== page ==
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Animal training and enrichment

Clicker Training Betty the Bobcat

Ilana Bram

Photo of Betty by Daniel Cohen

Photo of Betty by Daniel Cohen

Cats hate closed doors. Anyone with a cat knows this. They hate being trapped out of a room almost as much as they hate being trapped in a room. A cat will alert you, loudly and persistently, if you make the mistake of closing a door Which Should Remain Open. I was not surprised to discover that what is true for Felis catus, the house cat, is also true for Lynx rufus, the bobcat. 

Betty the bobcat HATED closed doors.  She especially hated being trapped in the wrong side of the door, the keeper area, because that’s where bad things sometimes happen. The previous summer, Betty was trapped three times in a few short weeks: for her vaccinations, for treating a limp, and the worst --for her spay surgery. After the surgery, Betty had to stay at the infirmary for a few weeks so the staff could monitor her wound. She HATED the infirmary. In all three cases she was sedated first, but it wasn’t enough to prevent her making the connection: get locked up in the shoot between the exhibit and the keeper area, get grabbed, pointy thing pokes, sometimes wake up queasy and covered in strange smells, sometimes wake up frightened and confused at evil little cage with scary smells, trapped for weeks. 

From a friendly one-year-old, too tame to be released back to the wild after being orphaned and hand-raised by humans at another facility, Betty became suspicious and stand-offish. She could no longer be shifted on and off exhibit. The keepers could not poop-scoop her exhibit while she was there because bobcats have sharp bits that can cause humans a lot of damage. They were able to surprise her once or twice and lock her in, but it was becoming impossible. 

Betty kept to herself, spending long hours in her box hidden from view. It was a less pressing but annoying problem, because zoos like animals to be on display.  No amount of calling and cajoling would bring Betty out on view. This went on for months. 

At first, Betty wanted nothing to do with me.  She stayed up in her box, ignoring me or growling at me, but I was already in love and I kept coming back. I always had rare and delicious treats. I called, waited, tossed a treat, and left.  In the end, I think she gave me a chance out of boredom. She came down and took treats from me through the fence. 

I began by target training her: "If you put your nose on the tip of the target stick, it will make me click and give you a treat.” Betty took to the game enthusiastically. Here is a video of Betty targeting, with the added criteria of “calm touches”:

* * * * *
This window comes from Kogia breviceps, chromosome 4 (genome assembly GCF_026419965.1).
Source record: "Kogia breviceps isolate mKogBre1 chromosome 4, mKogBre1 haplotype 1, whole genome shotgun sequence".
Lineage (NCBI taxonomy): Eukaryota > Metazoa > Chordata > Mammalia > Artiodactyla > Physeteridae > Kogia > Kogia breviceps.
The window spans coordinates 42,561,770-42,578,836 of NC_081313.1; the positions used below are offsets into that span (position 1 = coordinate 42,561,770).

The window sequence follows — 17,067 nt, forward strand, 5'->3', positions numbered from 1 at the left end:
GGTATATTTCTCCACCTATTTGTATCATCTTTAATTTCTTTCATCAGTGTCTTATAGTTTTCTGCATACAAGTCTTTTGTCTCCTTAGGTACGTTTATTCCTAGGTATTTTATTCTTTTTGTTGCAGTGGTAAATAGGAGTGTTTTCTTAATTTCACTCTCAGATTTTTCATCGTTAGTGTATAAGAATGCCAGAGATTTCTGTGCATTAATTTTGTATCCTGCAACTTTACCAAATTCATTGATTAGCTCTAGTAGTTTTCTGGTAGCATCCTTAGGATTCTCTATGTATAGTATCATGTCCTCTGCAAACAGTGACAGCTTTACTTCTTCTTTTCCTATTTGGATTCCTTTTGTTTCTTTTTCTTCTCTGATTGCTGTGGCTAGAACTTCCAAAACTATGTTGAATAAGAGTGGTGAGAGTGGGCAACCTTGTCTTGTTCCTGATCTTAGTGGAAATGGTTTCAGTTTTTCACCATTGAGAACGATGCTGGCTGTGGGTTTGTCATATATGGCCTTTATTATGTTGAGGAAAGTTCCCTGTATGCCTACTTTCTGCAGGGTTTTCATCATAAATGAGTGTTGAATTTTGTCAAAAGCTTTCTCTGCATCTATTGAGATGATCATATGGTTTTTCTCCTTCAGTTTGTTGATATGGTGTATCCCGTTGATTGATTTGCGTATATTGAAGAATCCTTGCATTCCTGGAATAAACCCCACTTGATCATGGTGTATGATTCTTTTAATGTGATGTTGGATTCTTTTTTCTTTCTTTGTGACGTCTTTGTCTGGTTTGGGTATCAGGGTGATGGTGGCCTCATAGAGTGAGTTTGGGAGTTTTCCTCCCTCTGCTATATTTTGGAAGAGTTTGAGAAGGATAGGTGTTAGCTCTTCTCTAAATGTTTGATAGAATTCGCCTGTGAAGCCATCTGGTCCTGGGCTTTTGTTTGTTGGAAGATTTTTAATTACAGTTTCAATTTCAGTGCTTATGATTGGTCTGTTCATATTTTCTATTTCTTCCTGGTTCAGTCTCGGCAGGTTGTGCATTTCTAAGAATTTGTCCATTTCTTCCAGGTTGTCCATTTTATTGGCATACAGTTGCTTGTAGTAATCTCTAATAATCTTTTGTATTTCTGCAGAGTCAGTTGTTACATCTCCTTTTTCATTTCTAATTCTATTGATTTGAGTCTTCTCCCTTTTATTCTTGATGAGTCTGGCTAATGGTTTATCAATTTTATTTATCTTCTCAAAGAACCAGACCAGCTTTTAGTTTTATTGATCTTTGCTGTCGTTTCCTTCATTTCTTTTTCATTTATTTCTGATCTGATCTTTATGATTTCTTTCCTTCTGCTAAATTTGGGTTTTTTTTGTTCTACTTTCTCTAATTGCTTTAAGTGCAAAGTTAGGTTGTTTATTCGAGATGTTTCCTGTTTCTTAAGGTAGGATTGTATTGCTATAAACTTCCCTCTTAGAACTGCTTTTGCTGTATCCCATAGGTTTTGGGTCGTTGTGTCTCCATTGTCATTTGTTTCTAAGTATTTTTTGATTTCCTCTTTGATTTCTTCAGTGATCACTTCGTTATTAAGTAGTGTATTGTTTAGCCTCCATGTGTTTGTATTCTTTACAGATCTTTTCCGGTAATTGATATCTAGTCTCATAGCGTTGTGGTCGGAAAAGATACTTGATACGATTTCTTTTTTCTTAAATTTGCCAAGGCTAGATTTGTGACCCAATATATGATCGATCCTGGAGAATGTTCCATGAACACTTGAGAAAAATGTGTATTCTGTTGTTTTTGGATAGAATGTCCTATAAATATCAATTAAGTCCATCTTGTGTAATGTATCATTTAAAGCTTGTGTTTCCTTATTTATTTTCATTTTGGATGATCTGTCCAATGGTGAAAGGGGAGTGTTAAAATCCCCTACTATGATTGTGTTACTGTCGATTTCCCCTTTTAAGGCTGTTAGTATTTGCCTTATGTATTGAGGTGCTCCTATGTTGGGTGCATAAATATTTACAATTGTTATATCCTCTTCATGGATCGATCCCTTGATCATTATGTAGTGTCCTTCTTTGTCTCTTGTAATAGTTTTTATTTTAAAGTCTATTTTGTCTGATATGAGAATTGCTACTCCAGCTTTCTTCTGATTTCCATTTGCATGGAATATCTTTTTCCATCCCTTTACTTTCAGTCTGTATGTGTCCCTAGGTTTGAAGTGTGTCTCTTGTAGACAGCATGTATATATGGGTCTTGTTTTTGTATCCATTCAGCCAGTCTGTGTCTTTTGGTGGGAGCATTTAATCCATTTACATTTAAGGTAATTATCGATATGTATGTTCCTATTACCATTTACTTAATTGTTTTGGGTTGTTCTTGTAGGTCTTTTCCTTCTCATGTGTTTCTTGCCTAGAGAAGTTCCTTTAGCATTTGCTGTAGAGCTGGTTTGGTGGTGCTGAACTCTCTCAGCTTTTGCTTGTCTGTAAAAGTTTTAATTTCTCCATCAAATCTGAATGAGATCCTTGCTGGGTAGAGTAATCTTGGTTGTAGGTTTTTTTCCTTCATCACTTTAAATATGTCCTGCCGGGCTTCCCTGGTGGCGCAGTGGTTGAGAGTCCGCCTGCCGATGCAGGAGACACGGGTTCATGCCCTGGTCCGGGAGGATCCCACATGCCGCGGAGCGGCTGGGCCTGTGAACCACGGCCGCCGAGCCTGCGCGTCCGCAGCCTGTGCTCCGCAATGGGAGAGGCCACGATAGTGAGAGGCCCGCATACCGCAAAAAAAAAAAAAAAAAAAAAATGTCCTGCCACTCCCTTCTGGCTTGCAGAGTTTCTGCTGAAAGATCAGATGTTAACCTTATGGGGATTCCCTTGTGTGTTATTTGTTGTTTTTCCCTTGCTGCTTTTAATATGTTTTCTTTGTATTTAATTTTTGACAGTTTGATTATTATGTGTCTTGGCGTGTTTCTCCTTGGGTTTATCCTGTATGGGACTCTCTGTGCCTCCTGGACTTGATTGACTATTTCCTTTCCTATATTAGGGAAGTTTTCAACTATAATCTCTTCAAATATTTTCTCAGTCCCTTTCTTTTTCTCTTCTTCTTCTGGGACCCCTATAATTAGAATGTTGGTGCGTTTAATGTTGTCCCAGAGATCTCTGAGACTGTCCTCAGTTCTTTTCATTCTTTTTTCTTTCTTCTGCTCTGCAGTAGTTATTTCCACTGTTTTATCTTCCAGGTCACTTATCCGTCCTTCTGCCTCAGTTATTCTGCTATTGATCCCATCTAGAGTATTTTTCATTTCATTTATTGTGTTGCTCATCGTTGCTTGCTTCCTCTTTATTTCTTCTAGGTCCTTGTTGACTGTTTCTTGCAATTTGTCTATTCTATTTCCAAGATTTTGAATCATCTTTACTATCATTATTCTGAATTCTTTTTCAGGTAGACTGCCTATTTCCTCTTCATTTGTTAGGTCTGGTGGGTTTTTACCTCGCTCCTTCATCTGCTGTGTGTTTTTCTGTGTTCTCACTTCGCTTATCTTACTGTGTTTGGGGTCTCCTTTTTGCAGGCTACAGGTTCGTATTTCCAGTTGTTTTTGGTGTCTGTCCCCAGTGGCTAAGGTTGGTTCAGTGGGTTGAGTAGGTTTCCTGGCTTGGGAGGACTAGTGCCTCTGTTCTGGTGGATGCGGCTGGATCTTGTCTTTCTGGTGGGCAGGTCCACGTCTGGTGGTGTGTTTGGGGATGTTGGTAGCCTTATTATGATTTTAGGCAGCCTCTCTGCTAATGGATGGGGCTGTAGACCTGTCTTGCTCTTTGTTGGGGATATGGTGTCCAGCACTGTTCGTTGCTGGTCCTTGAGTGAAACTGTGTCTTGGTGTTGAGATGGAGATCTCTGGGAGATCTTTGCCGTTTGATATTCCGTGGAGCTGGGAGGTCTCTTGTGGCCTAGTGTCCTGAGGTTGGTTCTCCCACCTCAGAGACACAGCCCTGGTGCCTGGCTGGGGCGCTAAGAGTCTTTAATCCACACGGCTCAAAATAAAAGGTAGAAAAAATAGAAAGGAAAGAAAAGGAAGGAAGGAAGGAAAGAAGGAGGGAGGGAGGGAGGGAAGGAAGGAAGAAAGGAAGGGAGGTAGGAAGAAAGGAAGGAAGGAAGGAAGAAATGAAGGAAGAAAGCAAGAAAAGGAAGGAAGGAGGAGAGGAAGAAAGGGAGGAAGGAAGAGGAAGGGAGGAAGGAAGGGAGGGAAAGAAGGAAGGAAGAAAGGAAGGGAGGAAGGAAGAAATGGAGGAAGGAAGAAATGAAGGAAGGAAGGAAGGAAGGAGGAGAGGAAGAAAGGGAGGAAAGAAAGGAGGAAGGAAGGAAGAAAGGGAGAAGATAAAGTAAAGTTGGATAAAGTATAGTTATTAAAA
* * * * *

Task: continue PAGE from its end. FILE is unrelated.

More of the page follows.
I no longer had to persuade her to participate.  She stalked my scent and the sound of my clincking keys. I was never able to surprise her. She was always already there, waiting and ready.  

Betty’s playfulness was contagious. Our targeting game evolved from “Touch the Target” to "Chase the Target." I ran from one side of the exhibit to the other, making the target “fly” up and down like I would with a house cat. Betty loved to “catch" the target and get her clicks and treats. She was pretty impressive:

I enjoyed lining up groups of small children by the front of her exhibit, shushing them dramatically, and POW! Bobcat in your face! The huge paws and sharp claws, the speed, the power, the spotted fluffy belly at eye level-- made a big impression.  

To further increase her visibility to the public , I scattered heavenly scents at the front of her exhibit: cinnamon, cumin, and hay from the alpaca exhibit. 

Now that Betty loved to play Chase the Target, I raised criteria: chase the target on and off exhibit. Betty was hesitant at first, but her love of the game won. I left her doors open, always, and as soon as she was in the keeper area I made the target escape back out to the exhibit. We continued like this until Betty, caught up in the fun, chased me into her keeper area and stayed there, receiving a rapid-fire string of clicks and treats. Yay!  After this breakthrough, I put a wooden platform in the keeper area, taught betty to sit on it on cue, and transferred the cue to Kyleen, Betty’s favorite keeper. Kyleen practiced “sit on platform” (or, as Betty called it, “The Platform of Plenty”) every morning before the zoo opened. The timing couldn’t have been better, because winter was almost over and all the poopsicles in the exhibit were about to melt. We really needed to get someone in there and clean up. 

Betty escaped if more than one person came to her keeper area because all the bad stuff happened in the past when two or more people were present. We had to be patient and break it down, adding a small element at a time: sit for Kyleen; sit for Kyleen while Megan and I stand by doing nothing; sit for Kyleen while Megan jingles her keys to unlock a door… and so on. When we pushed for too much too soon, Betty dashed out and the game was over. We had to work gradually until one glorious day we reached our goal: 

Kyleen distracts Betty in the keeper area while Megan unlocks a creaky door, pulls a noisy lever, lowers the door to lock Betty in, goes back out, closes the creaky door, joins me with shovels and buckets, unlocks the exhibit door, Megan and I enter the exhibit, we scoop poop in a mad frenzy, stashing high-value treats in our wake into nooks and crannies, exit, lock the exhibit door, and make lots more noises opening the shift doors again, freeing Betty.  

But Betty was having so much fun sitting on her Platform of Plenty with Kyleen that she decided to stay there. She did not bolt back on exhibit when the shift door opened. Betty had overcome her fear--  at least under the current conditions.  Choice, control, and lots of rewards for small slivers of progress can make the impossible possible.